Research Article | Open Access
Peng-Peng Shang, Jinfeng Dong, Jun Pei, Fu-Hua Sun, Yu Pan, Huaichao Tang, Bo-Ping Zhang, Li-Dong Zhao, Jing-Feng Li, "Highly Textured N-Type SnSe Polycrystals with Enhanced Thermoelectric Performance", Research, vol. 2019, Article ID 9253132, 10 pages, 2019. https://doi.org/10.34133/2019/9253132
Highly Textured N-Type SnSe Polycrystals with Enhanced Thermoelectric Performance
Thermoelectric materials, which directly convert heat into electricity based on the Seebeck effects, have long been investigated for use in semiconductor refrigeration or waste heat recovery. Among them, SnSe has attracted significant attention due to its promising performance in both p-type and n-type crystals; in particular, a higher out-of-plane ZT value could be achieved in n-type SnSe due to its 3D charge and 2D phonon transports. In this work, the thermoelectric transport properties of n-type polycrystalline SnSe were investigated with an emphasis on the out-of-plane transport through producing textural microstructure. The textures were fabricated using mechanical alloying and repeated spark plasma sintering (SPS), as a kind of hot pressing, aimed at producing strong anisotropic transports in n-type polycrystalline SnSe as that in crystalline SnSe. Results show that the lowest thermal conductivity of 0.36 Wm-1 K-1 was obtained at 783 K in perpendicular to texture direction. Interestingly, the electrical transport properties are less anisotropic and even nearly isotropic, and the power factors reach 681.3 μWm-1 K-2 at 783 K along both parallel and perpendicular directions. The combination of large isotropic power factor and low anisotropic thermal conductivity leads to a maximum ZT of 1.5 at 783 K. The high performance elucidates the outstanding electrical and thermal transport behaviors in n-type polycrystalline SnSe, and a higher thermoelectric performance can be expected with future optimizing texture in n-type polycrystalline SnSe.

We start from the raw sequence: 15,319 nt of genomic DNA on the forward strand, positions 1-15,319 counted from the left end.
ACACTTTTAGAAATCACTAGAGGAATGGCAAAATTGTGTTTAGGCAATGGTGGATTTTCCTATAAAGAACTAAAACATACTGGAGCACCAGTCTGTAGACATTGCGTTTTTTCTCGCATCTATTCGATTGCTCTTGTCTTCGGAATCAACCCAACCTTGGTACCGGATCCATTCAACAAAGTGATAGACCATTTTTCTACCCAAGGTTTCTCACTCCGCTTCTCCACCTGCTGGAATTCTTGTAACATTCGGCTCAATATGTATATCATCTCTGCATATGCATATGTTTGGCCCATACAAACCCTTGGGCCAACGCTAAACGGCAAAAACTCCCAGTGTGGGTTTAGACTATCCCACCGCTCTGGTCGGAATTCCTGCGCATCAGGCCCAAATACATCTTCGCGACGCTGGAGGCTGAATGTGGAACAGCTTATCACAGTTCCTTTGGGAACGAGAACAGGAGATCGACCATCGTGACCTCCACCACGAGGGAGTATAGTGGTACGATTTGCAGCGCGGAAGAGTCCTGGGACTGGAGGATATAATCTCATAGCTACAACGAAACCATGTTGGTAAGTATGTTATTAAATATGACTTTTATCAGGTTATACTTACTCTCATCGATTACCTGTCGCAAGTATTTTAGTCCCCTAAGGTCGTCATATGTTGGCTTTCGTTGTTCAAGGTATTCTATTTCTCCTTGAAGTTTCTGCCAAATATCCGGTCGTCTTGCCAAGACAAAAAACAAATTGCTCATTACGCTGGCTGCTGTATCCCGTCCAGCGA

Thermoelectric technology can convert thermal energy to electricity directly, which is a promising environmentally friendly power generation technology [1–4]. The conversion efficiency of thermoelectric technology is determined by the dimensionless figure of merit for given thermoelectric materials, where , , , and are the Seebeck coefficient, electrical conductivity, thermal conductivity, and absolute temperature in Kelvin, respectively [5, 6]. In past decades, various efforts have been made to enhance thermoelectric performance and ZT records have been continuously renewed in thermoelectric community [7–16]. Recently, the binary compound SnSe has received considerable attention due to its promising thermoelectric performance in p-type crystals [17–19]. Subsequently, n-type SnSe crystals show a higher ZT value in the -axis direction (out-of-plane), which is not originally expected and different from the high performance obtained along the -axis direction (in-plane) in p-type SnSe crystals . Well-established achievements in SnSe crystals indeed triggered enormous enthusiasm in the field of thermoelectrics; however, the time-cost method for crystal growth and its poor mechanical properties in crystals motivate us to investigate the polycrystalline SnSe. It is highly expected to get both the high performance and mechanical properties in textured polycrystalline SnSe with orientation grains . Wang et al. prepared the textured polycrystalline SnSe via zone melting and hot pressing . It was found that the high texturing degree is essential for obtaining high carrier mobility and therefore high thermoelectric performance; a peak ZT of 1.3 at 793 K was observed in the plane perpendicular to the hot pressing direction. Repeated pressurized sintering is more facile and effective to form the textured microstructure in some thermoelectric materials with a layered structure [23–25]. Moreover, the texturing processing with using mechanical alloying (MA) and spark plasma sintering (SPS) instead of conventional hot pressing will produce lower thermal conductivity because the rapid SPS process inhibits the grain growth for MAed fine powders [26, 27].